Follow him where? Once he’s gathered his double set of double witnesses, Jesus goes “throughout Galilee, teaching in their synagogues and proclaiming the good news of the kindom and curing every disease and sickness among the people.” “Bringing light to those sitting in darkness,” is an inspiring big-picture idea, but it doesn’t really tell us how to do it. Hearing what Jesus did after collecting a few disciples makes things more concrete. He teaches, he preaches, he heals… It is in doing these things that he brings light to those sitting in darkness.
Timmy Williams was sitting in darkness—literally. Struggling with AIDS and unable to work, his lights had been cut off. Like many people who live on the margins and without support systems, Timmy also spent a lot of time at the ER.
In looking more closely at so-called “super utilizers” of ERs like Timmy, doctors and social workers discovered that many patients with complex medical issues “frequently turn to emergency rooms for problems better handled by primary care doctors and social workers.”
The news show I got this from noted that “super-utilizers make up just 5 percent of the U.S. population, but they account for 50 percent of health care spending. As health care costs continue to rise, providers are trying to find these patients and get to the root of their problems.”
Timmy Williams was one of the people Houston social workers, Dayna Gurley and Bill Nice visited. “Timmy was dying when they found him. He was holed up at home and reeling from untreated HIV that had progressed to AIDS. He couldn’t take care of his young son, and cycled through Houston’s hospitals.” He was hard to engage, wasn’t taking any of his medicines, and had gotten very skinny.
“Gurley arranged for a home aide to care for Williams seven days a week, got his apartment cleaned, and the lights turned back on. Now Williams’ HIV is undetectable and his health– and life– have been steadied. He’s now healthy enough to make his way around the city on his own. He says Gurley did more than rescue him from his darkest days. At home now with his son, his illness no longer gets in the way of being the father he wants to be.” The clip from the news show ends with Timmy and his young son sitting at the kitchen table while Timmy listens to his son read. Because the social workers brought light to him in his time of darkness, he’s now able to share that light with his son.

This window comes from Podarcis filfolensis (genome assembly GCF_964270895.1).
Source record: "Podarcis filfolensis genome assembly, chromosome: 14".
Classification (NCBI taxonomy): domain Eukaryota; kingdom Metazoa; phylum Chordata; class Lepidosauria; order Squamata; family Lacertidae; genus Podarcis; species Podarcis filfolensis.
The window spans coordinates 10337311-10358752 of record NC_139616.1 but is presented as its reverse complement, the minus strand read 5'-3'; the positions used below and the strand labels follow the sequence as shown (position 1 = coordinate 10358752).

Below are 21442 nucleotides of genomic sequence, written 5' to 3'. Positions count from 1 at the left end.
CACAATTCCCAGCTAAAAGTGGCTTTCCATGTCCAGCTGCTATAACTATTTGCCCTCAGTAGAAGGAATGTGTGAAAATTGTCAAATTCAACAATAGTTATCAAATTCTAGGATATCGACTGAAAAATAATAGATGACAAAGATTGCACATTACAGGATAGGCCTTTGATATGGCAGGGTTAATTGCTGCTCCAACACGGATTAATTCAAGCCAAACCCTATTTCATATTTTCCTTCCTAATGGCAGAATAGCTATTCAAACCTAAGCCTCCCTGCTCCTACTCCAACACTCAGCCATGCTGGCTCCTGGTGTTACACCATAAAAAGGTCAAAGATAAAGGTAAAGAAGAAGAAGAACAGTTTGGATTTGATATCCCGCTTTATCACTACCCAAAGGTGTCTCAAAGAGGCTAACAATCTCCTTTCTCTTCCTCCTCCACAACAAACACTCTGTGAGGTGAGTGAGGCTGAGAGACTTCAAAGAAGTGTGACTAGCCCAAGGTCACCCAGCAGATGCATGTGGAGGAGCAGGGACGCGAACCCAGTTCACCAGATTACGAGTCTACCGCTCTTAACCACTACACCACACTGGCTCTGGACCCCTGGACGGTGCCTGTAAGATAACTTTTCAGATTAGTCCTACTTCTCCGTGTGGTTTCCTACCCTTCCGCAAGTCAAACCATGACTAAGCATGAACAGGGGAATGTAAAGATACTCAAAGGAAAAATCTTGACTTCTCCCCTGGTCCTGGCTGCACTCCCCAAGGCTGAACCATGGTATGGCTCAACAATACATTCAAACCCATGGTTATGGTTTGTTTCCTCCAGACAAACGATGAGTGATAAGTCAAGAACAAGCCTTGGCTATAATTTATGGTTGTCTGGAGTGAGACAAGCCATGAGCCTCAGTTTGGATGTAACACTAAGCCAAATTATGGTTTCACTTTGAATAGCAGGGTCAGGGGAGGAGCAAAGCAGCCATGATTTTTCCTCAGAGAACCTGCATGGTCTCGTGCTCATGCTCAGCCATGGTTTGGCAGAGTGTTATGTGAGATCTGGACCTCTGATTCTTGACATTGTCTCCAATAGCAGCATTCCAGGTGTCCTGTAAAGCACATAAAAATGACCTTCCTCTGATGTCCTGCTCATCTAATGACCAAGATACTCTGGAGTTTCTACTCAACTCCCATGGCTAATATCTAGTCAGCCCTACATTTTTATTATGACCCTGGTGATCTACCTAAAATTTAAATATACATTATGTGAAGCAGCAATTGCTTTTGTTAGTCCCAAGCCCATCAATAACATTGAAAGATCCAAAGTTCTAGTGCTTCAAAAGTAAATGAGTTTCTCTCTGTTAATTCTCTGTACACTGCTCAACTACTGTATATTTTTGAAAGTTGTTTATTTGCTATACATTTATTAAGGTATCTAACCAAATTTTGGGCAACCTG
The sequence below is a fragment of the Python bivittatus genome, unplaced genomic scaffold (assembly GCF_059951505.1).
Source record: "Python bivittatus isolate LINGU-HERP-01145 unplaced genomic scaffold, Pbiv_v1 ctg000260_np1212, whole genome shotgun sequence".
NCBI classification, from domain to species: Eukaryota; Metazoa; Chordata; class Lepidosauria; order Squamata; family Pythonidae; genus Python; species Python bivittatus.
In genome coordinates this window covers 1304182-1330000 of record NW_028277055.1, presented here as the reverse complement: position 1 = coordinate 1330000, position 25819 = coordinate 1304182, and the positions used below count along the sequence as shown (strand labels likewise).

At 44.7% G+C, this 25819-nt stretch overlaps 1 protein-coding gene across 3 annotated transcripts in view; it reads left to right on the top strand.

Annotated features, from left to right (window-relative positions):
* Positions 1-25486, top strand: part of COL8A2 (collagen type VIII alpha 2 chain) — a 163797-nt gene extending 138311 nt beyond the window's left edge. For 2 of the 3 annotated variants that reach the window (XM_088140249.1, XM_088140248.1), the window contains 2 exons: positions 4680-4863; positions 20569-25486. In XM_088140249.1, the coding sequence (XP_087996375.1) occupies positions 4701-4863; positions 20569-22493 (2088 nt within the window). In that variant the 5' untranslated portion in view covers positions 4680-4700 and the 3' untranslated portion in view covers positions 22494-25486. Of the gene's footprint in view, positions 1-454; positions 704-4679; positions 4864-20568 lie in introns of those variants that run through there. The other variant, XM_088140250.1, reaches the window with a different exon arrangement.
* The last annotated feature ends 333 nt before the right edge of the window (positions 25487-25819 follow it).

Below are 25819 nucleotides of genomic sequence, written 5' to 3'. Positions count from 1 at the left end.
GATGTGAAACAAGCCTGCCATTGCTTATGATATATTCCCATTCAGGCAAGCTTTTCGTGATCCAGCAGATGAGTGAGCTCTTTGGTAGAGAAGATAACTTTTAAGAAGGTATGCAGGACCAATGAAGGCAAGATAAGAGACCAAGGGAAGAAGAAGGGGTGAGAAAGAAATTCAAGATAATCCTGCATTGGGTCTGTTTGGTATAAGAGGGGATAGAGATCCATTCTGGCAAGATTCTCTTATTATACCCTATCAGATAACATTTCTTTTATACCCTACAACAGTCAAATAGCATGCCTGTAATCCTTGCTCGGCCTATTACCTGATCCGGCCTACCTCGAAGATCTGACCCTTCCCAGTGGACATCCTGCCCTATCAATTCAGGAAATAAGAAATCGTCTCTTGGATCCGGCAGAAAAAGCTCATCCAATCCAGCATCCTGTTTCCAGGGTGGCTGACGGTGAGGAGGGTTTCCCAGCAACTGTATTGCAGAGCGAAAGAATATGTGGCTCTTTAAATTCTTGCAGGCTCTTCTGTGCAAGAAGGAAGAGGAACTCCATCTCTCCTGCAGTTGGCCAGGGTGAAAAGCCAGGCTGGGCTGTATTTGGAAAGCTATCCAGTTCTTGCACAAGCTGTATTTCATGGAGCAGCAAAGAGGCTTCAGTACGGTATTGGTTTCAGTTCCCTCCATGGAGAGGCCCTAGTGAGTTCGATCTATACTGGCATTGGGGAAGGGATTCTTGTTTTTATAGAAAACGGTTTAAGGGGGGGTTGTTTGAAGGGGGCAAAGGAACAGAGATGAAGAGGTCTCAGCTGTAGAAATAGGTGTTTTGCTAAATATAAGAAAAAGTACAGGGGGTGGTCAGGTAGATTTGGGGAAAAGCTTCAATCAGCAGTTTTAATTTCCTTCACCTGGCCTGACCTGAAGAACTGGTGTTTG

The program has been extremely successful. Patients in the first study reduced their visits to the ER by 70%. Monthly costs to hospitals plummeted from $1.2 million/month to $500,000 per month….all because people—social workers, fire fighters, EMTs, doctors and nurses—took light to people who were sitting in darkness. (PBS NewsHour, 1/17/17)
It’s the season of epiphany, the season of light. We’ve heard about light in every worship service since Christmas Eve. John’s Gospel begins with talk of the “light coming into the world.” We heard that text both Christmas Eve and Christmas Day. If you tuned into our snow day worship on January 8, you heard the sermon end with this line: “What if you are someone’s epiphany?” What if you are the one who reveals God to someone? What if you are the one who can en-lighten another person’s world and circumstances? “The people who sit in darkness have seen a great light.” What if that light is you?
I’m not sure how many times I’ve read this quote in recent weeks…I promise to stop reading it soon…sometime after today.
The quote comes from L. R. Knost and is about the best quote for Epiphany I’ve found. She writes: “Do not be dismayed by the brokenness of the world. All things break. And all things can be mended. Not with time, but with intention. So go. Love intentionally, extravagantly, unconditionally. The broken world waits in darkness for the light that is you.” The broken world waits in darkness for the light that is you.
(Sing) “I will hold the Christ light for you in the nighttime of your fear. I will hold my hand out to you, speak the peace you long to hear.”
In the name of our God, who creates us, redeems us, sustains us, and hopes for our wholeness. Amen.
Kimberleigh Buchanan ©2017